Five years ago, I made one of the biggest changes concerning my health…
I went gluten-free.
For years I had heard about the trend and had mostly dismissed it as a passing fad among the super-rich and extreme health fanatics, many of whom were touting their own special diet plans, books and websites.
I just dismissed the idea as a passing fad. I knew there were people with celiac disease that shouldn’t even touch gluten, but that didn’t apply to me.
Then, one of my best friends gave it a try. She was dealing with rheumatoid arthritis, which was a much more damaging diagnosis than my fibromyalgia.
Always on top of new trends, she read new books and studied new research. She had a great team of doctors working with her on her treatments. She said she felt much better after going GF and she still had loads of energy, something I only dreamed about.
There were many reasons to think about making this change. First, my fibromyalgia had caused me to finally leave my teaching position and begin a new, less-stressful job in Internet marketing. Prior to this, I felt that making a such a major change in my diet was simply too overwhelming to consider.
Second, what if it worked? I had heard a lot of the hype. What if it was really true that it could cure me?
Third, what did I really have to lose?
And, finally…I trusted my friend.
So, being the geek/nerd that I am, I decided to do a little more research.
I needed to know more. If I decided to stop eating gluten, I needed to understand the research, because it was going to be a huge change.
I started on Google of course. Isn’t that where all good searches begin?
Website after website talked about the amazing results of people who had stopped eating gluten and the miraculous cures they experienced. It all sounded a little too good to be true to me.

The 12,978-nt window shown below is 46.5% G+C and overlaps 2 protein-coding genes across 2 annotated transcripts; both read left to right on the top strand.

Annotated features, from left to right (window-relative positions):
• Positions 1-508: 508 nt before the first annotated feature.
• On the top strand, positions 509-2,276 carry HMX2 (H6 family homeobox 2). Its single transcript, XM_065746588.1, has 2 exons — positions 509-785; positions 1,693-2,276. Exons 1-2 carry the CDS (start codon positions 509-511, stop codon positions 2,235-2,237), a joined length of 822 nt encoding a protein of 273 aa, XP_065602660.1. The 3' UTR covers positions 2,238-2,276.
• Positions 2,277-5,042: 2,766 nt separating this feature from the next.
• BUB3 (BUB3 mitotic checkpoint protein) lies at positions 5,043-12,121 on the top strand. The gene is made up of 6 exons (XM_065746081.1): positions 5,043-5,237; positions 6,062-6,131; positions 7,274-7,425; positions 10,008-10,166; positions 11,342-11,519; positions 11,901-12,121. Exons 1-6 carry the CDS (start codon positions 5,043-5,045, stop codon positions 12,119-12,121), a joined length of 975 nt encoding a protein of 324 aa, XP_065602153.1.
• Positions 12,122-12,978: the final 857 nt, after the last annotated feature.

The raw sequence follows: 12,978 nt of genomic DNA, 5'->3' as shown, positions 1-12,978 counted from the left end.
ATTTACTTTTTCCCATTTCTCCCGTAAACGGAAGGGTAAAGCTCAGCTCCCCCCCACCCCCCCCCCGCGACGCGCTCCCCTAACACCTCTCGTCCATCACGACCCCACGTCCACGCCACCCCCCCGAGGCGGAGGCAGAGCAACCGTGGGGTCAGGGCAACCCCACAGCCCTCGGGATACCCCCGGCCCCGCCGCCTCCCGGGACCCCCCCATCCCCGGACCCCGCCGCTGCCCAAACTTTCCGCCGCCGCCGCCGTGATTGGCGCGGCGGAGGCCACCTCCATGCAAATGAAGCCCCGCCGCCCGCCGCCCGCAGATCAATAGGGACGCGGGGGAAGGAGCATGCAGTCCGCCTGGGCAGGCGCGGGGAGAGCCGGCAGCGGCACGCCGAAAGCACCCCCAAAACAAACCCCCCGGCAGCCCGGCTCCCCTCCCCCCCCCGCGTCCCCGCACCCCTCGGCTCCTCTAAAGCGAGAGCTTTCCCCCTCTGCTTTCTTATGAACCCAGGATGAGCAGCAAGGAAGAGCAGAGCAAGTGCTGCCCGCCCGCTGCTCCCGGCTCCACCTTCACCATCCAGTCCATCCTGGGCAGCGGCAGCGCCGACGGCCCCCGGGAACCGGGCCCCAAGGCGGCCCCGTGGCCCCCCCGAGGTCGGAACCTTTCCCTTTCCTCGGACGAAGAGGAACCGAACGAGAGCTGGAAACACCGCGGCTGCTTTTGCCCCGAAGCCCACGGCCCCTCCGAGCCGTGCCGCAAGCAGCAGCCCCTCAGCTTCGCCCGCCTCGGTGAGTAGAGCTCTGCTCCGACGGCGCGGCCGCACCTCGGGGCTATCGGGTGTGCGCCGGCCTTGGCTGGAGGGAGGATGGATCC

So, that wasn’t helpful.
I kept digging, looking for research-based information and realistic information from people who weren’t out to make a quick buck off the trend. If the website was trying to sell me something, I immediately crossed it off the list. That narrowed down the list considerably.
Of course, there was a lot of information for people dealing with celiac disease, but as far as I knew that wasn’t my problem.
Next, I tried YouTube. Again, I had to sift through some sketchy sites to find some solid information.
After a few weeks of digging and sifting I could safely say, there was very little good information out there, and it was buried in a lot of hype.
I wish I had kept a list of all the resources I used to learn more about how going GF might help with fibromyalgia, but I wasn’t even thinking about blogging at that point, so I didn’t.
As I began this post, I thought it would be easier today to find good information on the topic.
Unfortunately, what little data I found is still pretty anecdotal. You would think that more solid research about gluten and fibromyalgia would have been done by now. But if it’s out there, I still can’t find it.
However, here are a few solid sites discussing gluten-free diets that I have found:
- From the National Center for Biotechnology Information: “Fibromyalgia and non-celiac gluten sensitivity: a description with remission of fibromyalgia” – This was the ONLY study I found which indicated a direct improvement in fibromyalgia sufferers from going to a GF diet.